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The Spratleys and Indonesian Islands Between Sarawak and Singapore

By Sue Richards last modified Sep 12, 2008 09:24 AM

Published: 2008-09-12 09:24:06
Countries: Indonesia , Singapore

I am intending to sail from Kota Kinabalu Borneo to Layang Layang, diving as we go. I am in the process of obtaining a permit for Layang Layang from the Malaysian navy. After LL I intend to sail for Singapore and would like to dive other reefs and Islands west of LL in the Spratleys and then call at the Indonesian Islands of Palua Natuna, P Subi Besar,P Laut or others in that vicinity.

I know from reading the reports on Noonsite that the Anambas Islands West of the Islands I have mentioned have a bad reputation so will avoid them.

If anyone has any info. on any of the above that would be great.

Dick Beaumont
[email protected]
SY Moonshadow

Comments kindly provided by Allan Riches, of Brunei Bay Radio

Mengalum Island
Between Kota Kinabalu and Layang Layang - may also be worth a visit if you are interested in diving. I've asked before and they welcome yachts; no permits needed. There is an eco/dive resort on the island. They have some moorings close to their jetty but the depth is too shallow for most monohulls. Contact them at [email protected]. See website at

Laying Laying
The last time I checked (about 2 years ago), the dive resort there - which is interested to welcome visiting yachts - closed each year at the end of October. A combination of lack of business in the "wet season" and the impending arrival of the heavier seas and fresher winds of the NE Monsoon. However, I talked to someone just a couple of weeks ago at a regatta, who told me they now close for August (maintenance period) and re-open again in September. Best to make direct contact - [email protected] - to check the latest information. See their website at

Natuna, Subi Besar, Laut Islands etc.
I'm aware in recent times of a yacht stopping at one of these islands because of equipment problems on route from Singapore to Kuching. Apart from that I'm not aware of cruising yachts stopping there. Since they are Indonesian territory, I'd be very careful to obtain a Cruising Permit beforehand. This requirement is no doubt a significant factor which prevents yachts stopping; the effort and expense of obtaining a CAIT for one short stop. Also, be aware that the Indonesian boat import duty issue still raises it's head; even though I've been told it officially does not apply to cruising yachts passing through.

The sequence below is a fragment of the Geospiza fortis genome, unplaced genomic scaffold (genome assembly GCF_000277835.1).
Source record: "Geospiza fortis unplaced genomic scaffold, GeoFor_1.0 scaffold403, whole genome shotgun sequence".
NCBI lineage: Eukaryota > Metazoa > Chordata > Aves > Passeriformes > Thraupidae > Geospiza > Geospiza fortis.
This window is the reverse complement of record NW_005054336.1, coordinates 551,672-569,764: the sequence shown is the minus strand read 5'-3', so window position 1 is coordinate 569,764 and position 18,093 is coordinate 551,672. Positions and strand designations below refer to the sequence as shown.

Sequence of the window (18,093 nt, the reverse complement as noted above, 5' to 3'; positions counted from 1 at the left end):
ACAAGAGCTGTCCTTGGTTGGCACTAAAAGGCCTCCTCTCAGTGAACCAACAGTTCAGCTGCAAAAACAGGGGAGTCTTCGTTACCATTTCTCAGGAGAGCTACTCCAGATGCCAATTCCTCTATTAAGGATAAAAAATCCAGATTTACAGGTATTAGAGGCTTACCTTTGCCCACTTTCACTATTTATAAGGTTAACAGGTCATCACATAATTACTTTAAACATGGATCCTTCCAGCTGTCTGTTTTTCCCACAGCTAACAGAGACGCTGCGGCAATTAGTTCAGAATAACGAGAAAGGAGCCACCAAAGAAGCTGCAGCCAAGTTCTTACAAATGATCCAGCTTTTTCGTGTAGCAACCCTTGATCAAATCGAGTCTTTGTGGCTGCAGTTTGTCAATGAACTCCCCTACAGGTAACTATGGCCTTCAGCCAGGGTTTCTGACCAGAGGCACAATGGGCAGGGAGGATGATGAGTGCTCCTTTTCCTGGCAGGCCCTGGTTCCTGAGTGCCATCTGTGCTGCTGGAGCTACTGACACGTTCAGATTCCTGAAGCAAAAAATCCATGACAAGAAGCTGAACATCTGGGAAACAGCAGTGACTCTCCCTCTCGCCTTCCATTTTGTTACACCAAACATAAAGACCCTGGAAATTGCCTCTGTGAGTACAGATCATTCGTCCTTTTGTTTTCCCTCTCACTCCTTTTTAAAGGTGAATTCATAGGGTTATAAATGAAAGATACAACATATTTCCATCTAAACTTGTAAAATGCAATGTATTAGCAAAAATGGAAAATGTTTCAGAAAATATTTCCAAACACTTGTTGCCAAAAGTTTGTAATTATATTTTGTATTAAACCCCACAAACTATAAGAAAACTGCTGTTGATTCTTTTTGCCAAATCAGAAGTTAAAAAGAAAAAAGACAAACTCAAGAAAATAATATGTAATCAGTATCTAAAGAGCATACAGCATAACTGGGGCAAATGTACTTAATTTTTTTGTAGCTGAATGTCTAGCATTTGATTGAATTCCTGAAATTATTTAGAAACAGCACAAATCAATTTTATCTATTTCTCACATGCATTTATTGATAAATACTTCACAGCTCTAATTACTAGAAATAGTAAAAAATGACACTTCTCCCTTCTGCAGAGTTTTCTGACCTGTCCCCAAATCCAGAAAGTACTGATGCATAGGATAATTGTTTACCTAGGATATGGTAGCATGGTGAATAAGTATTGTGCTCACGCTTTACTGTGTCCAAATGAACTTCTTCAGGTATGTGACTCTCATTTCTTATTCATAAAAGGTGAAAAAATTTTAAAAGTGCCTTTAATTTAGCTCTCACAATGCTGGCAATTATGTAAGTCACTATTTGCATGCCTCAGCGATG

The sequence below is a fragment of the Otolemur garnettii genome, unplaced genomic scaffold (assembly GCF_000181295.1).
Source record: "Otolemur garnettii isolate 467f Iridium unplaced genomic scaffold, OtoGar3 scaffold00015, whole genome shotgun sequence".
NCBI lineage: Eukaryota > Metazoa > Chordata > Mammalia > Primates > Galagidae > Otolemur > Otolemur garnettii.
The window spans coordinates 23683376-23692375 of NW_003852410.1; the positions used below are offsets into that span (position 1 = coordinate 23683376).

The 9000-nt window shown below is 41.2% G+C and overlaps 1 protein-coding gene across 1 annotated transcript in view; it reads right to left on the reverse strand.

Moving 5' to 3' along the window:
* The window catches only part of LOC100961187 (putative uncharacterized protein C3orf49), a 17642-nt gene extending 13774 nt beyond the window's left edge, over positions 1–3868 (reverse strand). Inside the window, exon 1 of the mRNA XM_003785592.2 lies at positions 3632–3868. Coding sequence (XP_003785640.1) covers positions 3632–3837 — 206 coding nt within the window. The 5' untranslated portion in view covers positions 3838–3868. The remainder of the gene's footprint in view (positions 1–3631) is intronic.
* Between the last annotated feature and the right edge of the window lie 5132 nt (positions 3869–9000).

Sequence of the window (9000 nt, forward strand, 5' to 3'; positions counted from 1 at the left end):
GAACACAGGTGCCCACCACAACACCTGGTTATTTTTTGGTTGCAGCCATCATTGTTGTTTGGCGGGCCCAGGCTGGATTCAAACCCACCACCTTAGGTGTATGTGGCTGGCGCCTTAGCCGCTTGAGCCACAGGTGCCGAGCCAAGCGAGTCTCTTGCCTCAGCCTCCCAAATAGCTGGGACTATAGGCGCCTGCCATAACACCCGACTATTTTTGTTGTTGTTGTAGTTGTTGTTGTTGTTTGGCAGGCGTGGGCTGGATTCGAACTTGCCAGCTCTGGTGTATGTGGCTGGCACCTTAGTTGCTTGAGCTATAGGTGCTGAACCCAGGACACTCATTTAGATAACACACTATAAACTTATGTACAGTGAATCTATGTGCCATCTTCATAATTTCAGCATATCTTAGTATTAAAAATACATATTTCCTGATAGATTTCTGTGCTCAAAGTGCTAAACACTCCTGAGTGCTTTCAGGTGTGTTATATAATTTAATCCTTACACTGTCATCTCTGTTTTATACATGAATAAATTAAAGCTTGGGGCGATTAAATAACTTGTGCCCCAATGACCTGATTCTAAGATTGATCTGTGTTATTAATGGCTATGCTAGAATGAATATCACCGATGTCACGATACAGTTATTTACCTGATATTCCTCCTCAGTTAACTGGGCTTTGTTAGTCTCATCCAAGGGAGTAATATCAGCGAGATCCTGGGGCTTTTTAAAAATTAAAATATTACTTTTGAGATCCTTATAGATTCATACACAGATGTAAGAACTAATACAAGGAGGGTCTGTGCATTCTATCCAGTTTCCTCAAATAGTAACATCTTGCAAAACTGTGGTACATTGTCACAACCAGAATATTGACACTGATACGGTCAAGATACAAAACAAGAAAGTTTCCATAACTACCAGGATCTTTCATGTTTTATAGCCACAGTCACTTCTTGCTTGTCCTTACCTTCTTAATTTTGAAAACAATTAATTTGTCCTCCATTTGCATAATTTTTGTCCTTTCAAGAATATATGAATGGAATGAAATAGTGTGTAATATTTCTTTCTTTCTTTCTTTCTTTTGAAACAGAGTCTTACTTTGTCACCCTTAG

NE Monsoon
I'm sure you are aware the NE Monsoon normally kicks in on this side of the South China Sea sometime in November/December. This is usually later than the western side of the South China Sea, and there is less wind strength. (The HK to Vietnam race regularly has fast average boat speeds and a wild downhill ride in mid October.) Along the west coast of Borneo - east side of the South China Sea - the NE Monsoon is actually a NW breeze, which is why Ocean Passages of the World shows this coast as the traditional sailing route from Singapore to HK in the NE/NW Monsoon. Modern racing yachts can normally take one leg from Singapore that meets the west Borneo coast south of Miri during the NE/NW Monsoon.

The other factor to consider is that once the NE/NW Monsoon starts, the incidence of thunderstorms along the west coast of Borneo increases. I understand boats which stay further offshore experience less thunderstorms when making their southerly passage using the favourable NE/NW Monsoon; so your proposed route starting from Layang Layang, should help in this regard.

I'd be interested to learn how your planned passage proceeds. It's not the normal cruising route. If you would like to a make morning radio sked, make contact with me at Brunei Bay Radio and I'd be happy to do that. From my perspective, to gather more details for subsequent cruisers. See the Brunei Bay Radio Website for details of the daily time and channels/frequencies.


Allan Riches
Brunei Bay Radio